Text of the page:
7 Architects from 7 Hills
16. Mai 2009 - 30. Juni 2009
DAZ Taut Saal + Scharoun Saal
18 PM Short Lectures, DAZ_Taut Saal
Opening speech: S.E. Ahmet Acet, Ambassador of the Republic of Turkey
Lecture by Pelin Dervis, Director Garanti Gallery, Istanbul.
Followed by short-lectures of the architects from the exhibition ‘7 Architects from 7 Hills’, presented by Dr. Suha Ozkan.
Speakers: Kerem Piker (Emre Arolat Architects), Can Cinici, Burcu Kutukcuoglu (Teget Architectural Office), Sevki Pekin, Nevzat Sayin, Murat Tabanlioglu (Tabanlioglu Architects).
Hansjörg Schneider, Schindler Switzerland
20 PM Opening of the exhibition
Ingeborg Junge-Reyer, Mayor of Berlin and Senator for Urban Development
Mustafa Pulat, Consul General of the Republic of Turkey
Ute Weiland, Deputy Director of Alfred Herrhausen Society
Mete Zadil, Schindler Turkey
Pelin Dervis, Curator of the exhibition ‚Becoming Istanbul‘, Director Garanti Gallery, Istanbul
Dr. Suha Ozkan, Curator of the exhibition ‚7 Architects from 7 Hills‘, Chairman World Architecture Community
Mete Zadil, Schindler Turkey
7 ARCHITECTS FROM 7 HILLS will present the works of seven contemporary Turkish architects from Istanbul with photos, models and video presentations. The architects featured in the exhibition represent the leading figures in contemporary architecture in Turkey. While there are many talented architects working in Turkey today, the amount and quality of the work built by these designers set them apart. On the threshold of the third millennium, this group represents a new generation of architects with a commitment to Modernist values but they also aim to acquire their own international attitude.
EMRE AROLAT’s works show a detailed level of refinement in form and material. Arolat’s contribution to Turkish Architecture is specifically tied to his sensitive adaptation of hard materials in stone and concrete and simple steel construction systems to large scale programs. His architecture balances the functional requirements required of these types of buildings with the limited possibilities in building technology and material. For non-residential buildings he does not deal with façades, instead he attempts to devise a multitude of geometric envelopes that surround, cover and embrace the building as a system.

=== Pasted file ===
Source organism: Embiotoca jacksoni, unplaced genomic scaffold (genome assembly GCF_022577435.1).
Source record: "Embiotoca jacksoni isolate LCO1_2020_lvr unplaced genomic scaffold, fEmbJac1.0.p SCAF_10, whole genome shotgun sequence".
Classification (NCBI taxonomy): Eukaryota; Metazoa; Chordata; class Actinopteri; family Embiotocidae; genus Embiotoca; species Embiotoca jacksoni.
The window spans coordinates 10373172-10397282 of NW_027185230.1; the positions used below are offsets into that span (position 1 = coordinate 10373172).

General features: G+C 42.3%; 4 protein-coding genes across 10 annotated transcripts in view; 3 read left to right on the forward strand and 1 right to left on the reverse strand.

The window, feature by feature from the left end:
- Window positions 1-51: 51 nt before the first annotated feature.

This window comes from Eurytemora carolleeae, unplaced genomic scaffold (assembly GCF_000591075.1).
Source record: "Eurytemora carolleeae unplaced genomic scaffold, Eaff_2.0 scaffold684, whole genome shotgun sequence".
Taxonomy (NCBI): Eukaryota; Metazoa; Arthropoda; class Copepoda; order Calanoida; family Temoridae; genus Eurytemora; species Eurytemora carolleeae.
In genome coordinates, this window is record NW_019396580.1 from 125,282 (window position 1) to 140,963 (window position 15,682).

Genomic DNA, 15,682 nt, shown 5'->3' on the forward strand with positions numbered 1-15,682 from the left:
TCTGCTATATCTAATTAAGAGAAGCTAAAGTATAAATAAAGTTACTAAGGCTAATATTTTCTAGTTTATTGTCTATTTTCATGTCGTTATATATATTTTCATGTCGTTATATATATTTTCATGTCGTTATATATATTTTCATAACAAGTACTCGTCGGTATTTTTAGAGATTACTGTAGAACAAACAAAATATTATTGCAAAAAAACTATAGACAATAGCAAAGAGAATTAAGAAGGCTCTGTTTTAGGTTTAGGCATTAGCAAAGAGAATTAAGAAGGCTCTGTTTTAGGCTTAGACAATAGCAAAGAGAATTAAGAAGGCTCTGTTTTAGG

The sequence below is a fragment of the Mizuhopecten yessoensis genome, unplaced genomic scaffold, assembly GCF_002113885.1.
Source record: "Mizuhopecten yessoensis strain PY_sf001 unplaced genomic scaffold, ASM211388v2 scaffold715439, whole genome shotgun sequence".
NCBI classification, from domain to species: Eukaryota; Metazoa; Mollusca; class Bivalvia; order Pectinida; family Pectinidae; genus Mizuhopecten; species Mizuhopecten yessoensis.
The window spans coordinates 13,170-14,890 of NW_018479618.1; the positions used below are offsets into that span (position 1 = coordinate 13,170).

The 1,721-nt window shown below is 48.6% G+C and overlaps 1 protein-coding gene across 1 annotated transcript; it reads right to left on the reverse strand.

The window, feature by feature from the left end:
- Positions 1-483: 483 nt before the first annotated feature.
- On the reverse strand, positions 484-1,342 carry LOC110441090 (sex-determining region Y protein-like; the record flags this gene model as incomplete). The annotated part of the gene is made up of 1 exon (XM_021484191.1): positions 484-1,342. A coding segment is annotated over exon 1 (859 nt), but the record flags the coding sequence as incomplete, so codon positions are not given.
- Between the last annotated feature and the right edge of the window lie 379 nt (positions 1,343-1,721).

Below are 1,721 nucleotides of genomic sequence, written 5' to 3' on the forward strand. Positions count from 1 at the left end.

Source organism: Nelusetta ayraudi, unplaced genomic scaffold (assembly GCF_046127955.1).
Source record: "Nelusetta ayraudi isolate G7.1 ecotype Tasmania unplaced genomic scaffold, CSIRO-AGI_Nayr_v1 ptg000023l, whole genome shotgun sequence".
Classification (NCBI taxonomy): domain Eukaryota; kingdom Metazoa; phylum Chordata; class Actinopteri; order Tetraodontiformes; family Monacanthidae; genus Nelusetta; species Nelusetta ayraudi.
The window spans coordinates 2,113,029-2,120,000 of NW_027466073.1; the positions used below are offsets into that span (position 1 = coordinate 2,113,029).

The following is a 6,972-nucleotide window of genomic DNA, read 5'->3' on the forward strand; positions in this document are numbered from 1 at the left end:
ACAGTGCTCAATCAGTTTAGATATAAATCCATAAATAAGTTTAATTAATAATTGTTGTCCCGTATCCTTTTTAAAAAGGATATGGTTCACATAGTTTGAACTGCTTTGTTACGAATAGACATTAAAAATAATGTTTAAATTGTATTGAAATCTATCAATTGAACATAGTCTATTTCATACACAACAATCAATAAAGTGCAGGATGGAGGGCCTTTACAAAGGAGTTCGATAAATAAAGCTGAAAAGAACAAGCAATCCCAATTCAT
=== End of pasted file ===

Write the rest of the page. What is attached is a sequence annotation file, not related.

CAN CINICI established his own independent practice initially in Ankara focusing on urban design and planning. He formed his unique pairing of simplified geometric forms that are synthesized into his own formal language. He coordinates it with a detailed understanding of material and texture that subsumes architectural values into an exercise of abstract geometry. Cinici’s adaptation into the architecture culture of Istanbul with its focus on representation and materials resulted in the transformation of his geometric rationalist approach. In work such as his Bursagaz Headquarters one can sense the latent yet robust underlying geometry of monolithic forms but with a more sensitive approach to how this geometry is expressed in materials.
TEGET ARCHITECTURAL OFFICE was established by two architects, Mehmet Kutukcuoglu and Ertug Ucar, in Istanbul in the early 2000s. Teget has been involved substantially with the generation of form and abstract geometric structures in parallel with global tendencies in architecture. Their approach is more like ‘theme and variations’ combining the environmental approach and modernism with geometric rationalism. One can say that there is always something unidentifiable in the geometries of Teget’s work which is intuitive and personal.